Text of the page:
Has there ever been a group of performers more concerned with looking the part than jazz musicians? The young Miles, son of a Midwestern dentist father and a glamorous music teacher mother (whom he credited with his interest in clothes), was first impressed by the style of the jazz bands he saw in East St Louis as a teenager. In his autobiography, Miles, he writes: “All the cats in the band had their hair slicked back, was wearing hip shit — tuxedos and white shirts — and acting like they was the baddest motherfuckers in the world.”

A few years later, in New York, now playing with Charlie “Bird” Parker, he describes being buttonholed by saxophonist Dexter Gordon (“the cleanest cat around”) for not being hip enough: “I can’t be seen with nobody wearing no square shit like you be wearing. And you playing in Bird’s band? The hippest band in the world? Man, you oughta know better.” Miles saved up $47 and went to F&M’s on Broadway to buy a “grey, big-shouldered suit”.

Don Cheadle as the jazz musician in his new film ‘Miles Ahead’

It’s the music Miles was playing with Bird in the 1940s — bebop — that shifted jazz and jazz style. Breaking with the mainstream dance music, played by bow-tied swing bands, jazz became increasingly challenging, improvisational, conceptual. It was music for a late-night cognoscenti of hepcats who picked up on the cool clothes and the hip slang. In white culture, jazz was the music of the beatniks. After the 1950s Miles would never again wear a dinner jacket to play it.

He played with the best, and the best dressed: pianist Thelonious Monk; trumpeter Dizzy Gillespie; drummer Max Roach; saxophonist John Coltrane. Monk wore a beret, sunglasses, a cravat and an oversized double-breasted suit, with tapered trousers that were pegged at the bottom: not as exaggerated as a zoot suit, but not far off. The saxophonist Ornette Coleman, pioneer of free jazz, wore granddad shirts, knit caps and an unkempt beard. By 1967, Miles was as far out as anyone, wearing African dashikis, Indian wraparound shirts, patch suede trousers from black designer Stephen Burrows. His shoes were from London’s Chelsea Cobbler. He drove a yellow Ferrari. He continued to play — and gloriously overdress — until his death in 1991, aged 65.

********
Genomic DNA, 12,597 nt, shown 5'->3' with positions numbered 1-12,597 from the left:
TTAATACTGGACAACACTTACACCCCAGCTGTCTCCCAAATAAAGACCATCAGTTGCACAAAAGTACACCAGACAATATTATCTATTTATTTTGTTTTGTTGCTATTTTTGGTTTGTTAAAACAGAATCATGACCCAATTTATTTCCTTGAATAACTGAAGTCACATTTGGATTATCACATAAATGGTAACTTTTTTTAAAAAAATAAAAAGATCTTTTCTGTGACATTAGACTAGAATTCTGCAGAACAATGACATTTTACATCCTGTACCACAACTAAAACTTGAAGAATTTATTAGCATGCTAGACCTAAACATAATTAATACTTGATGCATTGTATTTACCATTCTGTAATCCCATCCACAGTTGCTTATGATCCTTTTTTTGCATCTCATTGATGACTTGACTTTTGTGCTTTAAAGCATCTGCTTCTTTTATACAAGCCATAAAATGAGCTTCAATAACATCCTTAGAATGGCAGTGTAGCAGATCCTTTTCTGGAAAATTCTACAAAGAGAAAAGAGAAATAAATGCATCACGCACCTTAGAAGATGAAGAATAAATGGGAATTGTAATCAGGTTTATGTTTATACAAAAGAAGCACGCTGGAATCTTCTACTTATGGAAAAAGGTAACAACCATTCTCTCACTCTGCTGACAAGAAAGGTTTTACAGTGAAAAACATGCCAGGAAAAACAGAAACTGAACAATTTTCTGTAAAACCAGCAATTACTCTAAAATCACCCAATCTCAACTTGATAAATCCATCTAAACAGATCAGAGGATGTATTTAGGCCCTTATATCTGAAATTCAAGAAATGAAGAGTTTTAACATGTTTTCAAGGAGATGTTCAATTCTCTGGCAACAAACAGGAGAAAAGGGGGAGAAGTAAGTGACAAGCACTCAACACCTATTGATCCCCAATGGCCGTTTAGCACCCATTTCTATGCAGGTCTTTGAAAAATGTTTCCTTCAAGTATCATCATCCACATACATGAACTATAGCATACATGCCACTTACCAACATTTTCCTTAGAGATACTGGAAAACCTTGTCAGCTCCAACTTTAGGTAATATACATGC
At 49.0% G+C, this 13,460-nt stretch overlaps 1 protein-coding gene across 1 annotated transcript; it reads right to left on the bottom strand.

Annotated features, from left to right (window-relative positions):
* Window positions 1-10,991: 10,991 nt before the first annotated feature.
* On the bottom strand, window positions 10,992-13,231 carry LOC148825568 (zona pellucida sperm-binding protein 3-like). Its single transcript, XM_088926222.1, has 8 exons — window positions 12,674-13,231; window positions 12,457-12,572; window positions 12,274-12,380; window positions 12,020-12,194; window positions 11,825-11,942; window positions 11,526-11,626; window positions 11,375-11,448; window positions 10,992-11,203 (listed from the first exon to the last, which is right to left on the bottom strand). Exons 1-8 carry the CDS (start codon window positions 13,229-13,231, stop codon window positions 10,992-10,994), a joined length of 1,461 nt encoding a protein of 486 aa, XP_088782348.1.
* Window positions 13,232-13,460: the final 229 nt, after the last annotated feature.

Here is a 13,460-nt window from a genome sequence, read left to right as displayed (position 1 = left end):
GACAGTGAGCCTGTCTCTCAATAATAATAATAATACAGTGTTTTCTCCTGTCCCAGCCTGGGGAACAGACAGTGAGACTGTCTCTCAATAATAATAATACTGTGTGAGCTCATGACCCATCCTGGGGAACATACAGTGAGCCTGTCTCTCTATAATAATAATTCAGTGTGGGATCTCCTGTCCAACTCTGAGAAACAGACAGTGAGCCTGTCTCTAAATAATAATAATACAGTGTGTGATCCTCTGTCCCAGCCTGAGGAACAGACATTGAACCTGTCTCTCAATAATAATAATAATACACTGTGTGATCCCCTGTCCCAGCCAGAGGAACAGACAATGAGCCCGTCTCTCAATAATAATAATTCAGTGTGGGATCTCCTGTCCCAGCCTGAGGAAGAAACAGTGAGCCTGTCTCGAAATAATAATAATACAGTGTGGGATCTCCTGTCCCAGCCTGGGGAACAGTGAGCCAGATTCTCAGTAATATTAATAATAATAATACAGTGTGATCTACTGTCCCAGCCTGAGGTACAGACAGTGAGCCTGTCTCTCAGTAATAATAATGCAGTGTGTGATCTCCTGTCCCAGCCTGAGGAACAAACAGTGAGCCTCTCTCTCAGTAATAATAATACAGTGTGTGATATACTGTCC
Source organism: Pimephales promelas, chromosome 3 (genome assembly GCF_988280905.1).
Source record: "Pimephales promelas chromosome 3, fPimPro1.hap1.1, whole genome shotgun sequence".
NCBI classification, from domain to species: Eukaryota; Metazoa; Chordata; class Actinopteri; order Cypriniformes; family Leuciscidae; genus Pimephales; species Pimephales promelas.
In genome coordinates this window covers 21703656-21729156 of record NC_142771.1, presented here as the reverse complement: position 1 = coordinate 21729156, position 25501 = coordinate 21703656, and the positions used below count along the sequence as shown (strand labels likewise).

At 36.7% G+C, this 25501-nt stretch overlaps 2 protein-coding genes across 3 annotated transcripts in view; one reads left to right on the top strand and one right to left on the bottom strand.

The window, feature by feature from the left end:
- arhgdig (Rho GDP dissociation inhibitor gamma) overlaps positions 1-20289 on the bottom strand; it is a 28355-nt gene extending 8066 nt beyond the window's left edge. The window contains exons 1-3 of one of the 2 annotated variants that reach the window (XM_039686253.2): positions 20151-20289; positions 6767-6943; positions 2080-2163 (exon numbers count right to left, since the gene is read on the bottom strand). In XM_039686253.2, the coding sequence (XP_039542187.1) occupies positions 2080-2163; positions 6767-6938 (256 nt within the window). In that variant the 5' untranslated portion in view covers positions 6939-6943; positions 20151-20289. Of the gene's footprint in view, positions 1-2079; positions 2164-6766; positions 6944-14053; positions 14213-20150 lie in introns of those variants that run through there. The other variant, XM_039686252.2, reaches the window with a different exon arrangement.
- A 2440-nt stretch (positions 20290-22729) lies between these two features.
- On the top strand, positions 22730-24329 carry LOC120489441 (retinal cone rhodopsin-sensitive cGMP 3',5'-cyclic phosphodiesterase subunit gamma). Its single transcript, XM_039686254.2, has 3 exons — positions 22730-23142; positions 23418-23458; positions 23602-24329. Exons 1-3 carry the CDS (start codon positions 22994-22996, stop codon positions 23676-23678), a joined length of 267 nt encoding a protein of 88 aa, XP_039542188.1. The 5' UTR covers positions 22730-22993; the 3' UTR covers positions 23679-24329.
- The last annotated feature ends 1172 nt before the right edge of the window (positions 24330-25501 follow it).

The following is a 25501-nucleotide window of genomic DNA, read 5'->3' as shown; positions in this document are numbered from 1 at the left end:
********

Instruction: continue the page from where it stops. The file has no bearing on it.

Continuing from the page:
The British, I think, are suspicious of modern jazz, as we tend to be of all subcultures that are deliberately difficult and fail to display self-mocking humour. The French fell head over baguette for jazz but that’s because, at least according to the Brits, the French are pretentious and po-faced — and also look irritatingly chic smoking cigarettes while wearing black roll-necks. (Miles spent time in Paris, of course, where he romanced the singer Juliette Gréco, also of course.)

From left: Gucci, Wales Bonner, Agnès b, Hermès ©

To my mind, the most memorable British response to the chin-scratching stylings of modern jazz was the fictional “Jazz Club”, the BBC sketch comedy The Fast Show’s lampooning of the genre, and the mortifying white jazzer Louis Balfour, played by John Thomson, in burgundy roll-neck and bowl cut, who makes egregious asides to camera in mellifluous Mancunian: “Nice!”, “Grrrrreat!”, or, simply, “Jazz”. (More recently, Will Ferrell gave us Ron Burgundy’s unforgettable jazz flute.)

In the US, as jazz moved to the margins, elbowed out by rock and pop, the wild experimentalism of the 1960s and 1970s gave way to a return to more traditional jazz. Leading players of the recent past — Wynton Marsalis, The Jazz Messengers — mostly wear slick suits on stage. But as Cheadle’s film reminds us, in its heyday, jazz offered us rock stars before rock was invented: boozers, druggers, womanisers, tearaways, bohemians, makers of brilliant music and, in Miles’s case particularly, wearers of extremely courageous trousers.

Alex Bilmes is editor-in-chief of ‘Esquire’. ‘Miles Ahead’ is out in the US; it is released in UK cinemas on Friday

Photographs: Francis Wolff/Corbis;